Apollo server: using the GraphQL Schema Language


GraphQL and Apollo are two technologies I’m very excited about. In this post I’ll show you how to setup an Apollo Server using the GraphQL schema language. There are other approaches on how to implement your schema. In another tutorial I’ll show you how to do so using a GraphQL-JS Schema.

Getting started

When the server is up and running you should be able to view GraphiQL at http://localhost:8080/graphiql
Copy paste the below text into the upper left box in GraphiQL.

Hit the big play button and if everything works you should receive the answer below.

So what we have right now is a very simple schema that exposes a testString. There is no resolve function for this testString, so how come we get “It works!” back? Apollo have the ability to use mocks. Which means that we can mock return types. If you look at the mocks.js file you’ll see this:

This means that all Strings that cannot be resolved, will be returned as “It works!”.

What makes it work is the addMockFunctionsToSchema()  in the server.js file:

Now  let’s get started writing a GraphQL Schema for your Apollo Server!

The basics

Right now our schema lies in the schema.graphql file. GraphQL files are imported as strings using the babel-plugin-inline-import package.

The schema.graphql file could be replaced by a schema.js file. I’m going to continue using the .graphql file extension, but if you’r more happy with .js files you can see how that is done in this side by side comparison:

Right now we are mocking all String return values with “it works!” when there is no resolver.

Now, that is not really exciting. So let’s add a resolver to change that!

As you can see in the server.js file. Our resolvers are defined as an empty function. The resolvers are the ones responsible for resolving queries to Apollo by doing whatever is nessecary to “resolve” the query and deliver data if requested. Let’s start by creating a new file called resolvers.js and input the following code.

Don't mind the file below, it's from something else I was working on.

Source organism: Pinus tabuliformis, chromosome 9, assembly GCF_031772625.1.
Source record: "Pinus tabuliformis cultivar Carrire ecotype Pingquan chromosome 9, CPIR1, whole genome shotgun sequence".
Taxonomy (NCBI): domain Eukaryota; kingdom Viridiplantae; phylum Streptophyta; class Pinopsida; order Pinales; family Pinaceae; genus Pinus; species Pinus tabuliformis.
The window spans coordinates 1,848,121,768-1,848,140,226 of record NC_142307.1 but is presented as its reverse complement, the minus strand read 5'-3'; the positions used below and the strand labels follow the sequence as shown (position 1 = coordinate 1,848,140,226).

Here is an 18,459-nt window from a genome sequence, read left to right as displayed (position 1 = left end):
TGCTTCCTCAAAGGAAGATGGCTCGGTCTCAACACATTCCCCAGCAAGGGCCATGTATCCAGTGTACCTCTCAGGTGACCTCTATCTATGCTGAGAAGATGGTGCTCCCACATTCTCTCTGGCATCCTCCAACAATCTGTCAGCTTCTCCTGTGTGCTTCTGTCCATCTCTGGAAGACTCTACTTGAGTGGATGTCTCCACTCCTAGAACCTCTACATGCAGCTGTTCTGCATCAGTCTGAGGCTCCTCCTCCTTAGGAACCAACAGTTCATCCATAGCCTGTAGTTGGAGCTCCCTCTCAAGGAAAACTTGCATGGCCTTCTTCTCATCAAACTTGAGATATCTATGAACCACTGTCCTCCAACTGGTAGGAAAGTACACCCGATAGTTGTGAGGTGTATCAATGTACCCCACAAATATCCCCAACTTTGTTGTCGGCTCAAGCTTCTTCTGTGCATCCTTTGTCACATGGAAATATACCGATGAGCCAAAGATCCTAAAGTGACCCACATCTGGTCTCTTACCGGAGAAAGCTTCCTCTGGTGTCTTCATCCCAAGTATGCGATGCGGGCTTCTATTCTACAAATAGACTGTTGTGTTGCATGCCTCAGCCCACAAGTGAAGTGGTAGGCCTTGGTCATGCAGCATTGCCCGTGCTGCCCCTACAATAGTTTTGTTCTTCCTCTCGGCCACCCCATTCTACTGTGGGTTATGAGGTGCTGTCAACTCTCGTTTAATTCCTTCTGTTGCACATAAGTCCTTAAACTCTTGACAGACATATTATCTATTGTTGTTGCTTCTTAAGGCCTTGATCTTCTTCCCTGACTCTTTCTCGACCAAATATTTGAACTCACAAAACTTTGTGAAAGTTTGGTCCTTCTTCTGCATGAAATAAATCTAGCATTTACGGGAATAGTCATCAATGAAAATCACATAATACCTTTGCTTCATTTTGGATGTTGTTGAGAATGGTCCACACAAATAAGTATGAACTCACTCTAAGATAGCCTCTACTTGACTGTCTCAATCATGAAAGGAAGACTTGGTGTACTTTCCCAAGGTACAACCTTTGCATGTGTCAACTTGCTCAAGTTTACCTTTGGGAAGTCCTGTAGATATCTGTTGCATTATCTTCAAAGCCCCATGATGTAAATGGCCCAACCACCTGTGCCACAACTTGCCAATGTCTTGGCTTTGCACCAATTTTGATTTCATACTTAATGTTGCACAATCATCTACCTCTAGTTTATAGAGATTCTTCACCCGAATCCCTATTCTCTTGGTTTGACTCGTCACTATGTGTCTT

Now we need to import it into our server.js file and change the resolvers used in the  makeExecutableSchema() body

Now refresh GraphiQL and try querying for testString again. We should now get the following response.

So we just created a resolve function for testString. That was pretty easy right? Later we’ll add some models that make more sense.

Splitting up the schema

We still have a pretty simple schema so splitting it up is not really necessary but it’s nice to know that it can be done.

Inside of our data folder, let’s create a new folder called schema.

Inside the schema folder, create an index.js, schemaDefinition.graphql, and query.graphql file. It should look something like this.


Let’s start with the query.graphql file. In this file we only want what our query should contain. So let’s take the query from our schema.graphql file and insert that into our query.graphql file like so:

Now to the schemaDefiition.graphql file. This one contains the rest of the string from the schema.js file. It should look like this.

The last and most important of the files is our index.js file. This is the one that puts them together and exports them.

Modularizing might seem premature when our schema is this simple, and it is. But as we progress it should make more sense. But by no means do you need to do this. You can keep it all in one file if you want to, like we did in the section prior to this one.

Adding custom models

More often than not your endpoints want to return some kind of model. So let’s make a couple of models. Our GraphQL schema doesn’t need to represent our data layer schema. I’ll get to that later in this section. Let’s start of by making a User model. Create a user.graphql file in our schema folder and paste in the following User model.